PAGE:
• Transforming universities into practical learning centers in society, by reducing the current disconnect particularly in CSR, changing the pedagogy to include in-company learning, integrating self-realization as an integral part of learning (lead: Alison Lloyd, nine members)
  • Fostering cross-sectional stakeholder dialogue through collaboratory discussions: not a solution in itself but an enabler to contribute to a new mind frame and to rally for a common vision (lead: Philo Alto, two members)
  • Copy-cating the best green solutions and branding for massive globe scaling, by applying a rigorous process of a) what is the problem), b) who is the leader in the world to solve this, c) how can we adapt to Hong Kong, d) how can we brand to enable scaling, e) how do we commercialize globally – example: Starbucks vertical farming wall (lead: Lydia Guett, six members)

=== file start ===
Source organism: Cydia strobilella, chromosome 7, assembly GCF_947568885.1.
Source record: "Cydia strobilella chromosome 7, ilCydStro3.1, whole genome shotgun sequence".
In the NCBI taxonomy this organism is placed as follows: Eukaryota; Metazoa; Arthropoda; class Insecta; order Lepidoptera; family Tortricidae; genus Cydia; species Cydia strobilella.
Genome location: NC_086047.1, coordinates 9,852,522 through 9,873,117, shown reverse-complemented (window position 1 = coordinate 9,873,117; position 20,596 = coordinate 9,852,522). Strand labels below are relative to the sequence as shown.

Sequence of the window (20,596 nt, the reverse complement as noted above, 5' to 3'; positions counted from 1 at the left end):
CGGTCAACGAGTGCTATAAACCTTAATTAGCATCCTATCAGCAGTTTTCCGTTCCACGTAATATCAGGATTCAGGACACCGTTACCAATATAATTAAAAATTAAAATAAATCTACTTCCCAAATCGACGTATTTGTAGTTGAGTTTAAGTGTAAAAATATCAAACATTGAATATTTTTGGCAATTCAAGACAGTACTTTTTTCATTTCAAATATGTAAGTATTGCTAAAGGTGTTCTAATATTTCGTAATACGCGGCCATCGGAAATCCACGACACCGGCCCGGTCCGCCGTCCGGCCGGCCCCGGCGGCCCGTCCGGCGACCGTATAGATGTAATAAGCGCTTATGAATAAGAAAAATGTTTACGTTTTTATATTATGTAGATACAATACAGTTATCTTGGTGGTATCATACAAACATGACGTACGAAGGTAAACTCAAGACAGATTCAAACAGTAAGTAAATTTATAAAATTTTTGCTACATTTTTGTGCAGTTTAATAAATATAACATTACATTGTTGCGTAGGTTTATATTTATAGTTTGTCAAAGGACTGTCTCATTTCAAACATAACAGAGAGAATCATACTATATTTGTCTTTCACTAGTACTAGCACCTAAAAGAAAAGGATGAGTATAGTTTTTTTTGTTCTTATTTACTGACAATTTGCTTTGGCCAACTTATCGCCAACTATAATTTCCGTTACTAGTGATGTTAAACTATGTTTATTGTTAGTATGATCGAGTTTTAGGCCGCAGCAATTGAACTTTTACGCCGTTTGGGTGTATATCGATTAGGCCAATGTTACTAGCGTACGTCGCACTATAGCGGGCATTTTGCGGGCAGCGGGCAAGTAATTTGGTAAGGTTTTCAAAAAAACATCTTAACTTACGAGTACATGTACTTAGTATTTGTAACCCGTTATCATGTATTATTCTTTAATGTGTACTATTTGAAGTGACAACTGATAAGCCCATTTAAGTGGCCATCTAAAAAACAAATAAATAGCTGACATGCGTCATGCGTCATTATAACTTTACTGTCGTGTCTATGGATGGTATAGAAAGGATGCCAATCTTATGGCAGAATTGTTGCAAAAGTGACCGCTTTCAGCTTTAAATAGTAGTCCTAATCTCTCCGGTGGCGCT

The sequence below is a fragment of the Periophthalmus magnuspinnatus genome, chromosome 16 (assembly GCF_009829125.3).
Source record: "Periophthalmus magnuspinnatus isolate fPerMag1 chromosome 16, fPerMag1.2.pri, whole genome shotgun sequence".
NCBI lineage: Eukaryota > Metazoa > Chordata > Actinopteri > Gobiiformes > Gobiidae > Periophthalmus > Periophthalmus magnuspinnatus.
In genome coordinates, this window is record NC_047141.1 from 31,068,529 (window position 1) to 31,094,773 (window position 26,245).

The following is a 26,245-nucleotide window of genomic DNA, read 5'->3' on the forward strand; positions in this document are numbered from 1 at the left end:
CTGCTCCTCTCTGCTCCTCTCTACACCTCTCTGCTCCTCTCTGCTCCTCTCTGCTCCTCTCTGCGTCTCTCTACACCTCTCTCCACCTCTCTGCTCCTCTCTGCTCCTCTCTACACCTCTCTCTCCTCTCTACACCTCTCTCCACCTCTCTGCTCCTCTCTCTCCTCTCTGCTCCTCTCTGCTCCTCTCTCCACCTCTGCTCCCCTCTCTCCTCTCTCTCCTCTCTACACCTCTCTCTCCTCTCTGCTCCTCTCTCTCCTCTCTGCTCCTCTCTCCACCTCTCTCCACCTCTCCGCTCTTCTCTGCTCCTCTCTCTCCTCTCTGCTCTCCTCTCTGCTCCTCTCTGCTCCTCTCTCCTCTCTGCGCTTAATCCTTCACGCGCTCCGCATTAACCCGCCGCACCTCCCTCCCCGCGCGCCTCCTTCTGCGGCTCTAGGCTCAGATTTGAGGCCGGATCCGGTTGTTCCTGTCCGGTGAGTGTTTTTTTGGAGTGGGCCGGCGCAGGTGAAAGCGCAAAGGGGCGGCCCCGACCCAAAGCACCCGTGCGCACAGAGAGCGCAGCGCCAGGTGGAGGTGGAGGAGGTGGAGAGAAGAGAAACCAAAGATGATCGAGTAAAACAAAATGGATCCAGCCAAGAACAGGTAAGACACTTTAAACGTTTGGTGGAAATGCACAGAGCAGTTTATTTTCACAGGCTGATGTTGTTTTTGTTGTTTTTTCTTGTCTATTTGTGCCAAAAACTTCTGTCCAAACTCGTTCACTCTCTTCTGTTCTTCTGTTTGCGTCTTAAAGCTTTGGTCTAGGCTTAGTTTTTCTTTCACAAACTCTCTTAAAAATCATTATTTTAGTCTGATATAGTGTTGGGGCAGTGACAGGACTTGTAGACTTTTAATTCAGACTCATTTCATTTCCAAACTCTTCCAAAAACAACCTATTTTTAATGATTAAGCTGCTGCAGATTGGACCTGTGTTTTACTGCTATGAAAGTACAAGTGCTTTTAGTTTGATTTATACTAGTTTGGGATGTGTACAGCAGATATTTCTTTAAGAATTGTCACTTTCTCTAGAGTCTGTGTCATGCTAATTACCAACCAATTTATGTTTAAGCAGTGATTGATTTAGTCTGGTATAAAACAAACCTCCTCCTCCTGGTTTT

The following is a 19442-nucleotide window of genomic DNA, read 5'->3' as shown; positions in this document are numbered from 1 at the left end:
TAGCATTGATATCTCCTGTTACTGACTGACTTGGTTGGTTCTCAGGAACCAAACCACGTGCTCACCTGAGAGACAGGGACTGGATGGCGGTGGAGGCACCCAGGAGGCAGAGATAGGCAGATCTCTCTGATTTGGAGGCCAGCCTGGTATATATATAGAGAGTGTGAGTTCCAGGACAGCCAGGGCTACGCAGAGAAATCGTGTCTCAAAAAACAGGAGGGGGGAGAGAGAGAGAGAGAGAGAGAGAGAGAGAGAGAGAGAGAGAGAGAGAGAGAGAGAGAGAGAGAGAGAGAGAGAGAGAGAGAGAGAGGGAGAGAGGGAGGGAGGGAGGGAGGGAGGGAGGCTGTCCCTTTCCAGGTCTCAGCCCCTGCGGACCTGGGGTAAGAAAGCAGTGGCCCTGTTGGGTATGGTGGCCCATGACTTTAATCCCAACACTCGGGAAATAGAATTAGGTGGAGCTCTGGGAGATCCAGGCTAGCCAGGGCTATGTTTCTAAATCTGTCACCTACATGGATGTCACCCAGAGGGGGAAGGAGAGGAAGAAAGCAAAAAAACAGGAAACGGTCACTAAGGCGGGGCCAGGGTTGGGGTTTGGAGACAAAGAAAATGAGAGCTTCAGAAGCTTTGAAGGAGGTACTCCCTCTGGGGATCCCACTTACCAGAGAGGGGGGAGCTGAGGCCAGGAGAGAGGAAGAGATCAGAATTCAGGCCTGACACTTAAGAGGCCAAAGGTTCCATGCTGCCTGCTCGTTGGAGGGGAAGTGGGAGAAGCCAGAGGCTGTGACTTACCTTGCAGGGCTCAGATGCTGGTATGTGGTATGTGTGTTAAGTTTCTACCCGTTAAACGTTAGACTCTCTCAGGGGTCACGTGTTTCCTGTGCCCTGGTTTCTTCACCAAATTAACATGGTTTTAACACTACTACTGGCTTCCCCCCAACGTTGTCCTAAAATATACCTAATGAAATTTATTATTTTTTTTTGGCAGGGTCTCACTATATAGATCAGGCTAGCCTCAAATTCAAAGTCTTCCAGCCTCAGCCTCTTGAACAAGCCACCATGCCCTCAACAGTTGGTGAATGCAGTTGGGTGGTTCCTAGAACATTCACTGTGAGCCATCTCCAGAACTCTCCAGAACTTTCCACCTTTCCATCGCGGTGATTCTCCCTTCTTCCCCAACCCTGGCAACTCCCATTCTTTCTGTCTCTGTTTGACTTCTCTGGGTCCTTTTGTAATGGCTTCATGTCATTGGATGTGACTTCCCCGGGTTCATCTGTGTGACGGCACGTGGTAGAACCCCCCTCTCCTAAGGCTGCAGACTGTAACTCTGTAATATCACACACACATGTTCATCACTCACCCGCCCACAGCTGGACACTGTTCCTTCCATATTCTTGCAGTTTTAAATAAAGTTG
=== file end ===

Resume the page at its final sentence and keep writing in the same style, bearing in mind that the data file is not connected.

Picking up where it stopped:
• Developing a sharing culture towards a new governing model by bringing in relevant ideas to Hong Kong and by working with students as activists and promoting a culture of sharing, e.g. electronics (lead: Ming Ho, three members)
  • Becoming a personal role model first and then contribute to the sharing culture (see 4), supported by government actions such as theme Sundays to re-develop relationships at all levels as they used to be (lead: Match Chen, six members)
  • Developing a new mind frame: business needs new managers and leaders, current people in charge can’t lead the transformation, a higher consciousness is needed, achieving this by a significant focus on personal health for every employee at all levels (top particularly) since a better life will result in a better business as it triggers a shift in focus; also: embracing the consumer-side of the people by initiating new consumer demands which will result in new business opportunities (lead: Eric Chu, 2 members)